That's an incredibly tough question, because it's so hard to pick just one...so I'm going to pick two! One of the most important pieces in my collection is my Game Boy Color Wide-Boy Dev Kit. As far as I know, it's one-of-a-kind, and it's the reason my collection is what it is today. That set launched me into seeking out the most incredibly rare and unique pieces in video game history. At the time it was so fascinating and weird to me that "dev kits" were even a thing, and that people owned them. It was the first purchase I'd made of its kind, and since then things have only gotten weirder for me. The second important piece is my Dreamcast Seaman Talking Promo Tuna Can, because it's just so freaking weird and dumb and I love it. The game alone (Seaman) is just so off the wall, but the promo tuna can just add to the absurdist lore of the title so much that it's almost unbeatable. I've only ever seen two of them in my lifetime, and they're so obnoxiously huge for a tune can that it just works. If you know, you know.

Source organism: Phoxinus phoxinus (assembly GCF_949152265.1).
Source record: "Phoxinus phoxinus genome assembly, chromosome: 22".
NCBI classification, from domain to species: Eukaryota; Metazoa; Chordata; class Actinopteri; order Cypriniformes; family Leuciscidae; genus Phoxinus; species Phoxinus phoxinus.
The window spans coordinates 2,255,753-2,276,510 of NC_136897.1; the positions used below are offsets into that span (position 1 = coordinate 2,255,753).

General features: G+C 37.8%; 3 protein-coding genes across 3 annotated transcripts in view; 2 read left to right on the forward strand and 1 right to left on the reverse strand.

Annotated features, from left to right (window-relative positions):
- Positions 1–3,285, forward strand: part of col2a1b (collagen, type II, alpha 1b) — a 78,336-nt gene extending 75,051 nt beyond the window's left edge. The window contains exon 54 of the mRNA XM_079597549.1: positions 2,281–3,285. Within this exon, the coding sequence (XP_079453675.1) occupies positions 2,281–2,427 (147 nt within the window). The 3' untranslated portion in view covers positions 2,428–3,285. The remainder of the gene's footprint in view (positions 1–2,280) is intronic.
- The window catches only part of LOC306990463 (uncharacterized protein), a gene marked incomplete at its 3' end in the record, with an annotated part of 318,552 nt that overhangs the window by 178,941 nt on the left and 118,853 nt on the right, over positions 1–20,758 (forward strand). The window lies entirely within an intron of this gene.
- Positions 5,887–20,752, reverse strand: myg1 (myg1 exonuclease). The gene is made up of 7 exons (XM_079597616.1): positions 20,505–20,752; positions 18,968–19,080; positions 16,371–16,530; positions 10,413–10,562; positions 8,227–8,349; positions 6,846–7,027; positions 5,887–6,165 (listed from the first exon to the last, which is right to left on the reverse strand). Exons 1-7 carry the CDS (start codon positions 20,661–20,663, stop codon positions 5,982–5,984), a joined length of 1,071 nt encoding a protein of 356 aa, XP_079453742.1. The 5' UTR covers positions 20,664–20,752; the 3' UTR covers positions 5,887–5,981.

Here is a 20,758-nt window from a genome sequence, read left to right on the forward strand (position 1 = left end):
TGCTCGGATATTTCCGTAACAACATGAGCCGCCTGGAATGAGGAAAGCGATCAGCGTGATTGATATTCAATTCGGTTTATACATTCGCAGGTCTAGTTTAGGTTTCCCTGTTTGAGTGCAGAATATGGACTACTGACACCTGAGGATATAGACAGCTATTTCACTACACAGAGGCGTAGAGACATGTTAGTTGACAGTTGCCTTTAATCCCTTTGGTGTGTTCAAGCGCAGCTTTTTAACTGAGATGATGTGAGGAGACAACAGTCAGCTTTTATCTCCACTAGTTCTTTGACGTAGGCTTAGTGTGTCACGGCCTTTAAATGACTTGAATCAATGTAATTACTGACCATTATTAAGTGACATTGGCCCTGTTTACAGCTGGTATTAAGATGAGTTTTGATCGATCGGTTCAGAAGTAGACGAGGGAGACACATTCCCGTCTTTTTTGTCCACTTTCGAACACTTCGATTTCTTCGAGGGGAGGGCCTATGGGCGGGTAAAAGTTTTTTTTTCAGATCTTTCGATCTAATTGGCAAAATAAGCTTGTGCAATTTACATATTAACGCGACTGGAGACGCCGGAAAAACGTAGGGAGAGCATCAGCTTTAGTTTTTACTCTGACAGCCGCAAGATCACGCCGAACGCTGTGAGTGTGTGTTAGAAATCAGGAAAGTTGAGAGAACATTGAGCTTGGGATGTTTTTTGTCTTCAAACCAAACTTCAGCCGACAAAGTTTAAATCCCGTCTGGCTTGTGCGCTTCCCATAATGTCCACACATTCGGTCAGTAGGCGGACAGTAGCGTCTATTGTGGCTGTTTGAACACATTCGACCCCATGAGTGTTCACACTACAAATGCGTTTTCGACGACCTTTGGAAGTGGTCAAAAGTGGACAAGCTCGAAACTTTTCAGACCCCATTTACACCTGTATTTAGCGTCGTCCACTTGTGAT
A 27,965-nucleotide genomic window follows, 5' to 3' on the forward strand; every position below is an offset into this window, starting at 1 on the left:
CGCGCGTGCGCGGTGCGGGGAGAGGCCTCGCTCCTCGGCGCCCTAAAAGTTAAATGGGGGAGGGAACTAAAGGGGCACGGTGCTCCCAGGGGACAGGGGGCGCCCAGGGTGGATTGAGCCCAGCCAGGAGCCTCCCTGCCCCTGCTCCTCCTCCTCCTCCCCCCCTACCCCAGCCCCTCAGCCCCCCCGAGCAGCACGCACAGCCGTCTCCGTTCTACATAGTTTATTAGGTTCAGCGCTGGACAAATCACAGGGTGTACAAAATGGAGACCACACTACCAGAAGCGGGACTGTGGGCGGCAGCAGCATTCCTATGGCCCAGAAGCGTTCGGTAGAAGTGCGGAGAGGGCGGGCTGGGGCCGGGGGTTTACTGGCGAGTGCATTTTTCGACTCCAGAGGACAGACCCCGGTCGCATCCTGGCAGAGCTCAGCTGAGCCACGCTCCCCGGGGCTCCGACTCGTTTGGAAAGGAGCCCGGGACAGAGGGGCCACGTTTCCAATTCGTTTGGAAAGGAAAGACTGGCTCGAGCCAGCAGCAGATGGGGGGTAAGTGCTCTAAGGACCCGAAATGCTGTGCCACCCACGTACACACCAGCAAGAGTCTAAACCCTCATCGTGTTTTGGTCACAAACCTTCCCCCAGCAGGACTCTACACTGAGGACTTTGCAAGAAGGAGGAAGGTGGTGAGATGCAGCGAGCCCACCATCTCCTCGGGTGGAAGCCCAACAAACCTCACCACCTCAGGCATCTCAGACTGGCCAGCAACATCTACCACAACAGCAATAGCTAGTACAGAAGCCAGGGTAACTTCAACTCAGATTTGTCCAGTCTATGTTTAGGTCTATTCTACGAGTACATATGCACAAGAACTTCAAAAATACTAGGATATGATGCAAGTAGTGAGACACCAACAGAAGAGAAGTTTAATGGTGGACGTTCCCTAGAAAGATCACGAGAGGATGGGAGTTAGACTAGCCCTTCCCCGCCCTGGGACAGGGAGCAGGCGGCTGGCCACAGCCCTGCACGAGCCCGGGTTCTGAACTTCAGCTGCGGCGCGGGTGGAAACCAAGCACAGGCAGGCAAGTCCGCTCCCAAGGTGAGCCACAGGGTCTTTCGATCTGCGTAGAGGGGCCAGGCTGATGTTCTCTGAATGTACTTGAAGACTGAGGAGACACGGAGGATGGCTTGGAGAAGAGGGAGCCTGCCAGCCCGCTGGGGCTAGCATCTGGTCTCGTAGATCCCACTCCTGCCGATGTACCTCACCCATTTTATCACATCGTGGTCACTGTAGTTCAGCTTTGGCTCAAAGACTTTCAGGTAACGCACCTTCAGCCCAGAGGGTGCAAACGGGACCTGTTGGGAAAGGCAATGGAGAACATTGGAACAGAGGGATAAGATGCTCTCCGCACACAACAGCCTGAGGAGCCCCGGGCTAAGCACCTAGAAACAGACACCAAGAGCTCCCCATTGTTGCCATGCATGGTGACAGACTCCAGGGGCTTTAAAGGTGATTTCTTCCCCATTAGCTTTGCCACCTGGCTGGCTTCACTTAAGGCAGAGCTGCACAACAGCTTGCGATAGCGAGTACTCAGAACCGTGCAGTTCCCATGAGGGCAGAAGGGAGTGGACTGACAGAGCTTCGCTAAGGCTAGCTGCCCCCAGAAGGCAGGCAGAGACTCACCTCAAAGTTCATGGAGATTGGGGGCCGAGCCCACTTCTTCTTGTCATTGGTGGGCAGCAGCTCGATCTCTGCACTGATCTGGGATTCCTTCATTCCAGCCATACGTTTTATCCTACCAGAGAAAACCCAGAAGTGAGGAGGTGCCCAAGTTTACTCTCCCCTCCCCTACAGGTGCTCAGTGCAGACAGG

How does video game music influence games past and present?
I think everyone can agree that music and sound effects can make or break a scene, whether it’s a major turning point in a movie or video game. It’s the soul of the moment and needs to accurately represent the emotional tone of what’s happening. But video game music has an additional intangible layer to it that most other media doesn’t. Everyone gets that super awesome feeling when they hear Aquatic Ambience from Donkey Kong Country, or the Green Hill Zone theme from Sonic. It carries a significant emotional weight, and that’s been hard to replicate in the modern era. Maybe it’s due to nostalgia. I don’t have a degree in music theory, but I think there’s something to be said about the simple looping digital tones of retro video games and how they’re interpreted by people. On the other hand you have games like Dark Souls and Ghost of Tsushima that have these explosively emotional orchestral compositions making a great impact in the moment, but they’re almost forgettable afterwards. They don’t have staying power like the short and catchy tunes that played forever on a loop in old games.
What console has your most collected games and what is your ultimate goal with the collection?